Nine months into my last mat leave, just when I was getting to the point where I was looking forward to getting back to work, my office closed down. I lost the job I had been at for almost seven years.
It was just before Christmas (how cliché). Friends of mine who dreamed of being stay at home moms said "silver lining, now you get these extra precious days with your son." And all I thought was "he's going to hate me. I don't want to be home. And we can't afford this!"
It was a long seven months of pounding the pavement. My son and I would walk for hours a day, my husband needed our one and only car for work, and we lived in an area with nothing to do in walking distance.
I was miserable. My son and I were bored.
I depended on the kindness of others (my mom and dad) to babysit every single time I had a job interview.
But I finally found work, two towns over. We moved our entire family. We bought our forever house in a wonderful family-friendly town. We upped our mortgage to do it. We moved far from my husband's work. We found a great new daycare for both my kids. And less than a year later, that office shut down too.
I am unemployed again.
I'm scared, and some of the reasons I'm scared are totally tangible and understandable to anyone. I'm scared we won't be able to pay the bills. I'm scared that we have set up a life that there is no way we can afford without a second salary, and a decent one at that.
But I'm scared about things that might be hard for other people to understand, especially people who would stay home if they could afford to.
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I'm scared that I am doing my son a disservice by pulling him from daycare to stay home with me, a mom who loves him dearly but prefers to not be a stay-at-home mom. I feel like he's getting short-changed. And on top of being scared that he won't be happy and as fulfilled being home with me, that I prefer not to be makes me feel guilty.
I can't speak to the pressures of what a father might feel if put in the same position, a bread-winner struggling to find work while at the same time suddenly becoming a stay-at-home dad.
But I do believe these men won't be told of the same side benefit. I don't think a man, fighting to find a job to help get a paycheque his family very much needs will be told to look at this bright side. It's not expected that they would prefer to be home or should prefer to be home, or would see it a silver lining to a lay off. But mom is laid off and -- boom -- this is a chance to spend extra precious days. The guilt of not feeling that way adds insult to injury.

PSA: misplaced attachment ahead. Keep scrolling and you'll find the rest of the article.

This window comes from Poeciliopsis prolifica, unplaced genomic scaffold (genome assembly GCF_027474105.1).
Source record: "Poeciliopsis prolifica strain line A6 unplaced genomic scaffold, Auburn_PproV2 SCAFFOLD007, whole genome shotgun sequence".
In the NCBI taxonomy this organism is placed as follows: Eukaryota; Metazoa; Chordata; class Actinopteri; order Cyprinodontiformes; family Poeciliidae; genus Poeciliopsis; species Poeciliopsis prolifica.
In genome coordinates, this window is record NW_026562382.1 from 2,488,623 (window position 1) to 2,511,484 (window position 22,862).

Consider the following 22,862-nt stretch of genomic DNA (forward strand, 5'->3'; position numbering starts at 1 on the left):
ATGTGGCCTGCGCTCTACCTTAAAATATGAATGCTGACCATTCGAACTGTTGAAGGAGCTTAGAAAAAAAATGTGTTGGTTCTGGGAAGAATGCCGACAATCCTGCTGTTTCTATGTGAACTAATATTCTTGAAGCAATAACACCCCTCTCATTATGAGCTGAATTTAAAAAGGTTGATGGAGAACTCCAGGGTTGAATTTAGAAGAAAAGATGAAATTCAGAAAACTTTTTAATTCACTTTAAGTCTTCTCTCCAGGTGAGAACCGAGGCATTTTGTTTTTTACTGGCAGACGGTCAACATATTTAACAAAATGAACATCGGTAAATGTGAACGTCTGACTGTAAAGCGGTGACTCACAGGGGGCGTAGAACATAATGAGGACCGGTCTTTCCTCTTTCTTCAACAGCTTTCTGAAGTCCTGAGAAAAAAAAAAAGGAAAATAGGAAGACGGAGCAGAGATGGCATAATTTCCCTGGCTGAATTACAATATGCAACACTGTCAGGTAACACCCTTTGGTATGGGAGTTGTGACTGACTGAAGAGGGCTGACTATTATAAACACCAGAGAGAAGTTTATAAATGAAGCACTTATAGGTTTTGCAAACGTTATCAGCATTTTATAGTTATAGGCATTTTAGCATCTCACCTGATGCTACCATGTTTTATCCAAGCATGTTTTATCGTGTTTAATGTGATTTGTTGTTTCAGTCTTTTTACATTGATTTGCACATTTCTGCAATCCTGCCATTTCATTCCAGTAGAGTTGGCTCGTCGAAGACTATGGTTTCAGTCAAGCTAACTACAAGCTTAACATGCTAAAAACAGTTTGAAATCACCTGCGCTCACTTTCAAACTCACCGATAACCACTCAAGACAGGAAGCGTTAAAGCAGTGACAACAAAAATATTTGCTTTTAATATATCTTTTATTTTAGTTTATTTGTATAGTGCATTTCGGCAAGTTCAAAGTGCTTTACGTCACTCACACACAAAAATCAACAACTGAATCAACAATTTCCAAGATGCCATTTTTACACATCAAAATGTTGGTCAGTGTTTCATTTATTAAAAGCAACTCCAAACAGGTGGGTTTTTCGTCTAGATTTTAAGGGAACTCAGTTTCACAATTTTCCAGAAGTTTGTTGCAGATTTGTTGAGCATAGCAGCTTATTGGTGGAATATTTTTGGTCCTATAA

Now two-and-a-half years old, my super social and super active son has fallen in love with daycare. He's thrived there. He loves his teachers and his classmates. And I'm taking all of that away from him.
It's hard to be a stay-at-home mom. It's hard to be a mom who works outside the house. But I think even harder than both of those roles, it's hard to be an unemployed mom. You feel pressure to provide, pressure to support, and pressure to work for the work-life balance you so desperately want and need. Add to that the guilt that the silver lining some see is anything but that for you, it's the perfect storm of pressure and a deep sense of responsibility to make it all right.
And making it right, to me, means getting back into the work force as soon as possible. To do that, I need to pound the pavement. I need to look for work and write cover letters and go to interviews. I need to pick up as much freelance as I can in the meantime to help pay the bills.
And somewhere, in between looking for work and writing for pay, I need to parent and care for and entertain my active toddler during the day and both children in the evenings until my husband gets home. And somehow, in all of that, I have to stay focused and positive and somehow still find time for myself, which will, most likely, be the biggest challenge of all.
But I'm supposed to do it all. I'm to see this 'silver lining' after all, what mother wouldn't see these involuntary days at home as a boon for my kids?
I don't know how many dads who face layoffs are told "at least you get to stay home with your kids." I certainly have been, multiple times, by well-meaning friends. But I'm no different than that dad who was laid off who was a major contributor to his family's income. Instead, in my case, in addition to my need to find work to help keep a roof over our heads, I should also see this stressful situation as a chance to spend time with my kids too, whether or not it is really best for them, or good for me.
Written by Leslie Kennedy for BabyPost.com
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